Islet cell transplants are a promising treatment that can cure difficult-to-treat type 1 diabetes. The cells, taken from a donor pancreas, provide patients with a sustainable and tightly controlled source of insulin. A major problem is getting the patient’s immune system to accept the influx of new donor cells; the patient’s protective T-cells naturally want to reject the foreign invaders.
But a team of investigators co-led by Georgia Institute of Technology researcher Andrés García overcame this hurdle in previous small animal studies. Their technique uses synthetic hydrogel particles called microgels. The microgels present a potent immunomodulatory protein called SA-FasL to modulate the body’s immune response, allowing the transplanted insulin-producing cells to safely do their job, regulating blood glucose levels, and fighting diabetes.
A new study in the journal Science Advances from García and his collaborators moves this hopeful treatment strategy closer to the clinic.
“Immunosuppression is a significant problem for patients, but in our prior work we showed that this biomaterial, this microgel, is a potent immunomodulatory molecule, and can induce permanent acceptance of the new cells,” said García, the Petit Chair in Bioengineering and Regents’ Professor in the George W. Woodruff School of Mechanical Engineering and executive director of the Petit Institute for Bioengineering and Bioscience.
“But that study was done in mice, and the immune system of a mouse if very different from a human’s,” García added. “And in the progression toward clinical use, you really need to test this strategy in a large animal model.”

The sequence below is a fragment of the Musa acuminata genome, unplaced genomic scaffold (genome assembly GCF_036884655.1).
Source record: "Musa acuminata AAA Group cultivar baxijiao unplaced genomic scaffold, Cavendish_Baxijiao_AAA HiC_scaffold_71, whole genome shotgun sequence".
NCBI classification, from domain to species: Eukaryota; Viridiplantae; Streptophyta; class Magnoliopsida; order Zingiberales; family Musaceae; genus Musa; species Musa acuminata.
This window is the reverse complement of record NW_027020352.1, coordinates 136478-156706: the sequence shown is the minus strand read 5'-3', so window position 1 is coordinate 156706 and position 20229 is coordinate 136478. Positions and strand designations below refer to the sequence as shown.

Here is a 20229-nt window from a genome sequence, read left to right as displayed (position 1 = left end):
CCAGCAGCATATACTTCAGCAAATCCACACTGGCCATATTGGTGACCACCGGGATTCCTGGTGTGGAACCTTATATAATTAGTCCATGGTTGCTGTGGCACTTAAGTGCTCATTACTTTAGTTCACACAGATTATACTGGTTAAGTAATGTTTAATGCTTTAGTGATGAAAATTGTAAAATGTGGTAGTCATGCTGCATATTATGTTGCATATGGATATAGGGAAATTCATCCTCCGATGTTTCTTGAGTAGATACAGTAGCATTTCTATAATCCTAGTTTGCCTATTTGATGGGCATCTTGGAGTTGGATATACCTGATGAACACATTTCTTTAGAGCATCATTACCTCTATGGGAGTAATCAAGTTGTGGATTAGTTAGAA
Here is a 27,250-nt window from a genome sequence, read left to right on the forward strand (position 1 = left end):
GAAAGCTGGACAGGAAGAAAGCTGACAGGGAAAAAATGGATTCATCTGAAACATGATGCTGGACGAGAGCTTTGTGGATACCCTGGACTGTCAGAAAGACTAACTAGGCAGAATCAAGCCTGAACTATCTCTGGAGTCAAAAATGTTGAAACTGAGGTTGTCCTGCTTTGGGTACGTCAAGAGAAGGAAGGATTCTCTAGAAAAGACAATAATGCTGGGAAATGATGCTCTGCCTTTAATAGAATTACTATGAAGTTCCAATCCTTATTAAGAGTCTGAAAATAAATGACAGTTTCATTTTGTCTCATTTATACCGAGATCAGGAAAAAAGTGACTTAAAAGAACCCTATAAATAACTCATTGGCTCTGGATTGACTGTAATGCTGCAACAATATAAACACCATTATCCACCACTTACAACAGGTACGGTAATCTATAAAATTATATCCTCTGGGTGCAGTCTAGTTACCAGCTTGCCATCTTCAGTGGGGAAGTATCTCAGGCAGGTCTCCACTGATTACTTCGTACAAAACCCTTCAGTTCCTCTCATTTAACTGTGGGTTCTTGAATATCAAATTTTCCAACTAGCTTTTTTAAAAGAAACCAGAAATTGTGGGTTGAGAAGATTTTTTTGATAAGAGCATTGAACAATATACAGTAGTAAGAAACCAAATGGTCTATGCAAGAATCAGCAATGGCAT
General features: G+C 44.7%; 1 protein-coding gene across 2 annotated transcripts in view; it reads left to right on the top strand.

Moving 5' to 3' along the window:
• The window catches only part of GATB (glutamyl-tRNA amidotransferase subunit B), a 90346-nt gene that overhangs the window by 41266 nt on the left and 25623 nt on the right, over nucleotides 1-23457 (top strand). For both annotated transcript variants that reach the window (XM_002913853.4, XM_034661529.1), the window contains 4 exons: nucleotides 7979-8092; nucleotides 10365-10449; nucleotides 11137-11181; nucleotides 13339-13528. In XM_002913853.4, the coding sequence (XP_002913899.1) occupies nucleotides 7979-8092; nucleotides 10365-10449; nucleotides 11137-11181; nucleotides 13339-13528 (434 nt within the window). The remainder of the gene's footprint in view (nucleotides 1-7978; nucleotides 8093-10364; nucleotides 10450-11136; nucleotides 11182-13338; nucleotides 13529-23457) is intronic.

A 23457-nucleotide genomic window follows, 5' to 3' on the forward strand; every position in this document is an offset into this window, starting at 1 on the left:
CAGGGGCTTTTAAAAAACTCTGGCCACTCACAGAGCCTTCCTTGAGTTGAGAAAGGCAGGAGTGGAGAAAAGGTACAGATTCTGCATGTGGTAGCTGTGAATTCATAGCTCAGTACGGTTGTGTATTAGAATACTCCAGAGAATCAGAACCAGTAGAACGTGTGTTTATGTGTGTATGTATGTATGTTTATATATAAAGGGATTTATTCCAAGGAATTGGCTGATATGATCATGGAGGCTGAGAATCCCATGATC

Now, they have. García and his fellow researchers from the University of Missouri and Massachusetts General Hospital explain their results in the new paper.
Their study, funded by the Juvenile Diabetes Research Foundation, demonstrates how co-transplanting islet cells with SA-FasL-microgels reversed diabetic symptoms while overcoming the immune response in nonhuman primates. The researchers without using immunosuppressants, which can have dangerous side effects.
The microgels essentially teach the immune system to accept the graft, interrupting the body’s inclination to reject the transplant and circumventing the need for continuous immunosuppression.
“Those immunosuppressive regimens are toxic to the patient, so a major goal in the field has been to develop approaches that will allow you to put in this graft and get it to function without chronic immunosuppression,” said García.
Because the biomaterial can be created in a lab and shipped anywhere, the new therapeutic is essentially off-the-shelf. And now that they’ve proven the strategy works in nonhuman primates, García and his collaborators are confident that patients with type 1 diabetes could have a powerful new treatment option.
García is co-founder of the company that licensed the technology, iTolerance, which is already discussing plans for human clinical trials with the U.S. Food and Drug Administration.
“We are pretty pumped — this is very exciting, and these are hopeful results for people fighting type 1 diabetes,” said García, corresponding author and part of a 20-person research team. “This work wouldn’t have been possible with this team science approach.”